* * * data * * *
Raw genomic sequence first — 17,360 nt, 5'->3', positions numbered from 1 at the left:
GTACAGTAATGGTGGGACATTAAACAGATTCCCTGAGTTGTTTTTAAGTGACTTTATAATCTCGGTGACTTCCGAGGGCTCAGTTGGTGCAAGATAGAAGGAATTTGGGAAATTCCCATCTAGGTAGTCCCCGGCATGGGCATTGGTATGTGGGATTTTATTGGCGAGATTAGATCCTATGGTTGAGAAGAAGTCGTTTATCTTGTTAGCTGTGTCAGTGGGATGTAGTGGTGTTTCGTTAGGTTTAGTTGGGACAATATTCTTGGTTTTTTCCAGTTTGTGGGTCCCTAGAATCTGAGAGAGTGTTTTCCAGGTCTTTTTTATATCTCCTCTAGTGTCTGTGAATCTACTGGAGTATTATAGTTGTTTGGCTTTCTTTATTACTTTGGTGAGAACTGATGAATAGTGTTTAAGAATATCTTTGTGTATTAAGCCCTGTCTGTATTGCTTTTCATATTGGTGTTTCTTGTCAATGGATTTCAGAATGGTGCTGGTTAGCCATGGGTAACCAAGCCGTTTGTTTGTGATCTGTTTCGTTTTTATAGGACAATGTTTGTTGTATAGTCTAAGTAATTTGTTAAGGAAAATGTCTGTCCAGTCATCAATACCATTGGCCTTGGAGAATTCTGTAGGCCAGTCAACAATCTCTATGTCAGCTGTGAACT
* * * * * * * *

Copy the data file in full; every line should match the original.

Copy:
Raw genomic sequence first — 17,360 nt, 5'->3', positions numbered from 1 at the left:
GTACAGTAATGGTGGGACATTAAACAGATTCCCTGAGTTGTTTTTAAGTGACTTTATAATCTCGGTGACTTCCGAGGGCTCAGTTGGTGCAAGATAGAAGGAATTTGGGAAATTCCCATCTAGGTAGTCCCCGGCATGGGCATTGGTATGTGGGATTTTATTGGCGAGATTAGATCCTATGGTTGAGAAGAAGTCGTTTATCTTGTTAGCTGTGTCAGTGGGATGTAGTGGTGTTTCGTTAGGTTTAGTTGGGACAATATTCTTGGTTTTTTCCAGTTTGTGGGTCCCTAGAATCTGAGAGAGTGTTTTCCAGGTCTTTTTTATATCTCCTCTAGTGTCTGTGAATCTACTGGAGTATTATAGTTGTTTGGCTTTCTTTATTACTTTGGTGAGAACTGATGAATAGTGTTTAAGAATATCTTTGTGTATTAAGCCCTGTCTGTATTGCTTTTCATATTGGTGTTTCTTGTCAATGGATTTCAGAATGGTGCTGGTTAGCCATGGGTAACCAAGCCGTTTGTTTGTGATCTGTTTCGTTTTTATAGGACAATGTTTGTTGTATAGTCTAAGTAATTTGTTAAGGAAAATGTCTGTCCAGTCATCAATACCATTGGCCTTGGAGAATTCTGTAGGCCAGTCAACAATCTCTATGTCAGCTGTGAACT